This type of so-called values education—besides traditional education that teaches about social, scientific and historical knowledge—influences how people develop as moral human beings, and what they consequently consider positive norms and behaviours. This should not be understood in an abstract and subjective sense alone. Education has multiple benefits, including important economic ones. Tolerance, acceptance and cooperation have an economic utility by ways of building stronger societies.
This is something that the United Nations has also recognized as part of its Sustainable Development Goals. Goal 4, pertaining to education, encompasses many different aspects. Beyond the base goal of achieving universal primary and secondary education for all by 2030, the development goals also take note of attitudes of global citizenship as an important prerequisite of building a sustainable future. Respect for human rights, gender equality, an appreciation for cultural diversity, and the promotion of the dual goals of peace and non-violence are all listed as furthering the creation of a more equal and more efficient world economy.
The UAE has been among those spearheading efforts to transform the Middle East, a region that has been ravaged by multiple decades of economic inefficiency, military interventions, wars, civil wars and other internal strife.
As the first in the Arab world to establish full diplomatic relations with Israel in almost three decades, the UAE has provided additional proof that it is not interested in peace on a merely rhetorical level, but is willing to back up its statements by concrete action. While Israel had peace treaties in effect with Egypt and Jordan since 1977 and 1994 respectively, they can only be characterized as a “cold” peace. In contrast, the relatively recently concluded normalization agreements between the Jewish state and the UAE—as well as the Arab states of Bahrain and Morocco—are based on more proactive and enthusiastic intentions. People to people programs between universities and other institutes of further education will be instrumental as part of these efforts.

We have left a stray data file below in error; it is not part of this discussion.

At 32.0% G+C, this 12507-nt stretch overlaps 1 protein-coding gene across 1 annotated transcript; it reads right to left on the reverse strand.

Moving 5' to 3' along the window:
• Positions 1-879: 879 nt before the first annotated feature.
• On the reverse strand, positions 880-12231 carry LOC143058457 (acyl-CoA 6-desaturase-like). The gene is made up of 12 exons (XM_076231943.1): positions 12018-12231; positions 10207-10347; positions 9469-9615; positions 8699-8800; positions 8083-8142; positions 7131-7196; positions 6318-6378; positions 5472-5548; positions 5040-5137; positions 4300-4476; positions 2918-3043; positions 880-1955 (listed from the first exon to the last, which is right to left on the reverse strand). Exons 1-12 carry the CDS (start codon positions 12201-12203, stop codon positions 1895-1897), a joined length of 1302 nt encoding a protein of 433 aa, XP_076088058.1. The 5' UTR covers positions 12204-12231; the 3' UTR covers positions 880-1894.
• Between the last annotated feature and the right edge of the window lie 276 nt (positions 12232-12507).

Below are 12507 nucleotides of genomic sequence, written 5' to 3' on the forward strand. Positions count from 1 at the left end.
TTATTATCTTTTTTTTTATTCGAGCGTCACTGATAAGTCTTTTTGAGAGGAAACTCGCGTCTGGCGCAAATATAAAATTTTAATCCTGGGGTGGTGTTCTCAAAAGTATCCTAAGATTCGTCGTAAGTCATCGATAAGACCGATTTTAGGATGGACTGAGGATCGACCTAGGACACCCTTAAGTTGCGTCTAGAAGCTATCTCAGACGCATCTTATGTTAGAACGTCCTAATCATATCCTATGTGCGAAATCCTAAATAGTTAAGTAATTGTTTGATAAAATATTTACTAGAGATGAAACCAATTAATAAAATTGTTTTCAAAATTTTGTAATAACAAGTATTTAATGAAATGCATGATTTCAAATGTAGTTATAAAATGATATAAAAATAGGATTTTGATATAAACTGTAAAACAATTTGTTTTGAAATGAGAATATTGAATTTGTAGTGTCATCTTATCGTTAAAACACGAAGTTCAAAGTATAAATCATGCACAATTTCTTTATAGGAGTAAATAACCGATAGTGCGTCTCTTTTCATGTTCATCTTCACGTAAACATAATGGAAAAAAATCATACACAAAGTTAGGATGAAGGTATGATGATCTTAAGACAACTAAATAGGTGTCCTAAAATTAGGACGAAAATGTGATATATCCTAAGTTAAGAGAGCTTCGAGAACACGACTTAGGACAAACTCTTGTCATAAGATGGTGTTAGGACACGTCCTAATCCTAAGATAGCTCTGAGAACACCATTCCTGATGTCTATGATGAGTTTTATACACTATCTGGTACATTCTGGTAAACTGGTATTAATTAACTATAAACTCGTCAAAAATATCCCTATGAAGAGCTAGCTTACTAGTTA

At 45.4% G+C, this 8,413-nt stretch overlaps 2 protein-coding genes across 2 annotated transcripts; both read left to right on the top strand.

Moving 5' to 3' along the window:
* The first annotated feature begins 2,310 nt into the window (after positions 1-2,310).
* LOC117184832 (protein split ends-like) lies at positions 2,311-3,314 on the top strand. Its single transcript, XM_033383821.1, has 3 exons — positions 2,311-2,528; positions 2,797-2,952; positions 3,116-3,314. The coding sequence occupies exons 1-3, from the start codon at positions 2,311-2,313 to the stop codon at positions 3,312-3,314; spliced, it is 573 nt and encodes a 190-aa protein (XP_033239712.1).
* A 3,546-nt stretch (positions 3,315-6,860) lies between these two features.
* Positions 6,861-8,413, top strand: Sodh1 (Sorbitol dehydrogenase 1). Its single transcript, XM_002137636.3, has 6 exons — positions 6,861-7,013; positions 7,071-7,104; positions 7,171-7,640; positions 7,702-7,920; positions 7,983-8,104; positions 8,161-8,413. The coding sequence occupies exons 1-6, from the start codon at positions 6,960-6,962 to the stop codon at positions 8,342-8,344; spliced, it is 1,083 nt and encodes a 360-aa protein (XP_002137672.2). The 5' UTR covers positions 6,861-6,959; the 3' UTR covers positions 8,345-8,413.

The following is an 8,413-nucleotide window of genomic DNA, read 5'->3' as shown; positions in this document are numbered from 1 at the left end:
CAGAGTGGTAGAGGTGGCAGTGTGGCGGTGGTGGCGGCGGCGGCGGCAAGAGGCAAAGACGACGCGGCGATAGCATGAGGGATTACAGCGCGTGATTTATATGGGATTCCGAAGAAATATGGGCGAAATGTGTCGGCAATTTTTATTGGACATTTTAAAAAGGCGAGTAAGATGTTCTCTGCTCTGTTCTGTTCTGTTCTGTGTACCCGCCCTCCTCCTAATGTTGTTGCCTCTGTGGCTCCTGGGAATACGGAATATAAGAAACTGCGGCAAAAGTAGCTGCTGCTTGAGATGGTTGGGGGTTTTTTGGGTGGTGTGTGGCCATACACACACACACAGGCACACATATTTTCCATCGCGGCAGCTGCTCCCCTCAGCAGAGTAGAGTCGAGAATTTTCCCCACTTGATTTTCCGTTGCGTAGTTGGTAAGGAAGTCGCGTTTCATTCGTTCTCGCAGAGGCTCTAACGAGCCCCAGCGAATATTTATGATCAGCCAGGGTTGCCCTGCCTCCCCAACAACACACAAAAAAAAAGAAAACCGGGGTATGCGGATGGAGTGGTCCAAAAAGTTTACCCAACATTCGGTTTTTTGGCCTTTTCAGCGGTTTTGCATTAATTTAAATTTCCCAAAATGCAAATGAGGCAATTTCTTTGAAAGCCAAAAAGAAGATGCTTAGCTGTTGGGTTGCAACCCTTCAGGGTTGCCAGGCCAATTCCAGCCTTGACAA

Education is one facet of the UAE’s overall strategies of working towards its own development goals. As stated in the forth principle for UAE’s recently launched 50 year plan:“Developing the educational system, recruiting talent, retaining specialists and continuously building skills will be key to ensuring the UAE remains the most competitive national economy.” As already seen in the classrooms, this vision is not just material. “World peace lies in respecting and accepting the contradictions between us” states a moral education book for grade 6. The association between moral education, tolerance and economic prosperity offers a refreshing approach to a challenging issue in the Middle East. The lead taken by UAE will hopefully serve as a model for others to see and adopt.
Dr. Nir Boms is a member of the Board of Directors of IMPACT-se and research fellow at the Moshe Dayan Center, Tel Aviv University and co-founder of CyberDissidents.org, a Middle East blogger network that focuses on freedom of expression and the promotion of dialogue. He was vice-president at the Foundation for the Defense of Democracies (FDD).